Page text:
Sister Rosetta Tharpe 

Spirituals in Rhythm

Seeing Sister Rosetta Tharpe at the Berkeley Folk Festival in the early '60s was like watching a force of nature. She was dressed in a Pentecostal church choir robe and a big gold electric guitar hung from her shoulder. She danced around the stage shouting the gospel and playing fat, reverb-drenched notes that echoed through the Berkeley hills like the sound of the final triumphant trumpet calling saints and sinners home to glory. Sure, Joan Baez and a few other folksinger chicks strummed acoustics, but this was the first time we truly saw a woman play guitar with the kind of electrified soul that was then reverberating through the music industry and ushering in the folk-rock era. The power of Tharpe's guitar, coupled with her big, booming voice and charismatic stage presence, had many an atheist clapping their hands and joining in on the choruses to songs such as "This Train," a gospel tune that she introduced to white folk musicians with her Decca hit in 1938.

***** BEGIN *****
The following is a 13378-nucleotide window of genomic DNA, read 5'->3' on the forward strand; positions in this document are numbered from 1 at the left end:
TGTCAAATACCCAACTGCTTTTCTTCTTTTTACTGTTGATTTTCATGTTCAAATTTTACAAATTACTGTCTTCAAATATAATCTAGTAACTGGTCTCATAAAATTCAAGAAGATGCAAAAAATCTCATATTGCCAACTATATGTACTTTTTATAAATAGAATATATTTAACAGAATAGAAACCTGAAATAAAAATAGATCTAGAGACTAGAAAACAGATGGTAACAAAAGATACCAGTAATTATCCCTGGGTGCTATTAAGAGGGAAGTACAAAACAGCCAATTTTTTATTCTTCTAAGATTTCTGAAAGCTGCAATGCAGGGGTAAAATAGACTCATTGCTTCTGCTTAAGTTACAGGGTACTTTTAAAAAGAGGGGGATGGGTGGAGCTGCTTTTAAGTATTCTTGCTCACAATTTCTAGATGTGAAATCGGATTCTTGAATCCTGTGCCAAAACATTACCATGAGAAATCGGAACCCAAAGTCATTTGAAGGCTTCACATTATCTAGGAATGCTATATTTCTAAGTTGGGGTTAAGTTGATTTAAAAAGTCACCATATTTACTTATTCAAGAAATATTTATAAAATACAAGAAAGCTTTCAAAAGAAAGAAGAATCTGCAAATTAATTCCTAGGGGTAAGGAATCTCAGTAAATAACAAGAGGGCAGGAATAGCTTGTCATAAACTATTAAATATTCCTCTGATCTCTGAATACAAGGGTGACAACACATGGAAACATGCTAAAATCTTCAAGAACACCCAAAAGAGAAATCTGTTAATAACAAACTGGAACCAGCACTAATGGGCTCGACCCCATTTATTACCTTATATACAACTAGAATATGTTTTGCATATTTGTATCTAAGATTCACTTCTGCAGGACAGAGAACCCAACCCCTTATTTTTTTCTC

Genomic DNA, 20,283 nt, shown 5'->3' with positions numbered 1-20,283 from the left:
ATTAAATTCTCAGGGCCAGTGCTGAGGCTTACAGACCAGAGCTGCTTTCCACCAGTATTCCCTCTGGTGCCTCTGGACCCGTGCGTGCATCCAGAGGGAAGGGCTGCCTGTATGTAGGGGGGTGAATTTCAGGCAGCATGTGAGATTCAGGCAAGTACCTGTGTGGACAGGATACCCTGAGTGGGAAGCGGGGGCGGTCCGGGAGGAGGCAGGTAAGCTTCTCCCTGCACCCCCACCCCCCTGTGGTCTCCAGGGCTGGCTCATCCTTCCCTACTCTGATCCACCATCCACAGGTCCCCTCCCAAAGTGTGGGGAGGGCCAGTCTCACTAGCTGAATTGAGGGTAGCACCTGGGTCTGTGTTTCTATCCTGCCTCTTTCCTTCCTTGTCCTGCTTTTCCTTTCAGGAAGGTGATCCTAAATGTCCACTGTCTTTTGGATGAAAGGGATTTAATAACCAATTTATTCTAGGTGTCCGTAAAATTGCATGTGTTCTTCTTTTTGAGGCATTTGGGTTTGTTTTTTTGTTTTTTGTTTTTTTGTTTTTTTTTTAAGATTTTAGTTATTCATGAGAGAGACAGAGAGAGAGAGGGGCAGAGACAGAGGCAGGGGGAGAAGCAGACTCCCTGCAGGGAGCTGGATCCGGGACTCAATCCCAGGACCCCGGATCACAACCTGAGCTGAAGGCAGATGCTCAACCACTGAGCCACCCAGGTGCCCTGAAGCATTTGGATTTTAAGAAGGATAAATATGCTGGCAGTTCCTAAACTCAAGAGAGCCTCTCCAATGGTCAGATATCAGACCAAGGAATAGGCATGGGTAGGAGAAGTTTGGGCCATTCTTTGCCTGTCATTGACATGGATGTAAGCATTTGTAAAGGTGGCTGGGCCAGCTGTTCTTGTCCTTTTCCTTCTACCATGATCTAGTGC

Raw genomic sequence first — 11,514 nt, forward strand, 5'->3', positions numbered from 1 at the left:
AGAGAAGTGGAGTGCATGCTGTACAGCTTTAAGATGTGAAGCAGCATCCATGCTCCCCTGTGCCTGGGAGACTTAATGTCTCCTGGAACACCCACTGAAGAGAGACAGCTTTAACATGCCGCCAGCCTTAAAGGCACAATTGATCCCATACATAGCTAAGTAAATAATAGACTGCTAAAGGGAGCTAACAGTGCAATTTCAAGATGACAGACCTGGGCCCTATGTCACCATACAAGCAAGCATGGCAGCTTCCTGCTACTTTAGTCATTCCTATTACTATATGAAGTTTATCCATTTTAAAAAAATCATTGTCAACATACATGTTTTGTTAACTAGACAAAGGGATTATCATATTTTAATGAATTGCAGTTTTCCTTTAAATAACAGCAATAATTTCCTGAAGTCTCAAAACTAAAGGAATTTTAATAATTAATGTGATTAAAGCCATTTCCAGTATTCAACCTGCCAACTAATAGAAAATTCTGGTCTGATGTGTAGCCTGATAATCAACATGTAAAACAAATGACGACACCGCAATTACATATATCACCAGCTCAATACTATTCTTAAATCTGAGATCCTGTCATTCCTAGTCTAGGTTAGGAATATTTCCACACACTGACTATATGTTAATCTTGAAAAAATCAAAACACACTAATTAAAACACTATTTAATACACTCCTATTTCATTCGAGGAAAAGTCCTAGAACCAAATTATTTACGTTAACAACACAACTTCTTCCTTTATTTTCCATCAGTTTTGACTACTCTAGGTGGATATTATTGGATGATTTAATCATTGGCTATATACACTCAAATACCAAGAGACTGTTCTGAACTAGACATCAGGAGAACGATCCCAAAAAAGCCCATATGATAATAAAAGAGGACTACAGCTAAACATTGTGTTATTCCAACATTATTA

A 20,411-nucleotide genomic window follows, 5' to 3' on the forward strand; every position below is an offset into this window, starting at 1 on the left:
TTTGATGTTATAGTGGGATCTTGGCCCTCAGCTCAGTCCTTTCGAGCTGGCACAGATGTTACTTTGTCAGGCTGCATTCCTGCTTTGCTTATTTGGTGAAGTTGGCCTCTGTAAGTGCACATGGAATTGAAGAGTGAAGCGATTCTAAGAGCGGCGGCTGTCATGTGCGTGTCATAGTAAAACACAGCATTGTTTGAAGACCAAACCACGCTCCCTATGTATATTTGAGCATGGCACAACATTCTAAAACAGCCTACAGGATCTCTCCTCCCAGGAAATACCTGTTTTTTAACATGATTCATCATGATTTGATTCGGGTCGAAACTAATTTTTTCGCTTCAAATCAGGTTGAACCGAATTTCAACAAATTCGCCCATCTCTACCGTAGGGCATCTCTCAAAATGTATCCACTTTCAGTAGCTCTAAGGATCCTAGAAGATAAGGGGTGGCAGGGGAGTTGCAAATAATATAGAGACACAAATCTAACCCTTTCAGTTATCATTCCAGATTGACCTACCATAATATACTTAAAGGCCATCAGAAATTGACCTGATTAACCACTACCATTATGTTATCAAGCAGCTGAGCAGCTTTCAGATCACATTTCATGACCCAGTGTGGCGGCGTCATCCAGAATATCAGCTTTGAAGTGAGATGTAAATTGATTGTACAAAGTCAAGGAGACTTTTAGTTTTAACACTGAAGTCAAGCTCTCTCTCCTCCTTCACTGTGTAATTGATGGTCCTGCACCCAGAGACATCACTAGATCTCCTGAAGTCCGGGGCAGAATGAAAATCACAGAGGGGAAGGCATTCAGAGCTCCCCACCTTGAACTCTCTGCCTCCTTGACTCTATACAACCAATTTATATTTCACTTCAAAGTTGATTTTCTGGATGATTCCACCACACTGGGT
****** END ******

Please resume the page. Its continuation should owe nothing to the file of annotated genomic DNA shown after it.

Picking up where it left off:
Tharpe was one of the first black gospel acts to cross over to mainstream white acceptance, and during World War II was one of only two gospel performers (the Golden Gate Quartet was the other) to record for the government's V-Disc project, which shipped 78rpm recordings to serving soldiers around the world. This is one of the few Tharpe CDs in print, and it's a dandy. The only complaints would be its lack of recording information -- who sings backup, who plays bass, etc. -- and the shortness of the program, a mere twelve tunes that take up a scant thirty minutes. But what a sweet and sanctified thirty minutes. "What Are They Doing in Heaven?" and "God Leads Us Along" are extended tracks that feature strong guitar vamps and a call-and-response from an unidentified female choir that lend the messages a soulful urgency. Tharpe's guitar on "Shine for Jesus" combines country and blues licks in a way that prefigures the guitar lines that would make Chuck Berry a legend, and punctuates the last word of several lines with the kind of soulful falsetto melismas that became Little Richard's trademark.

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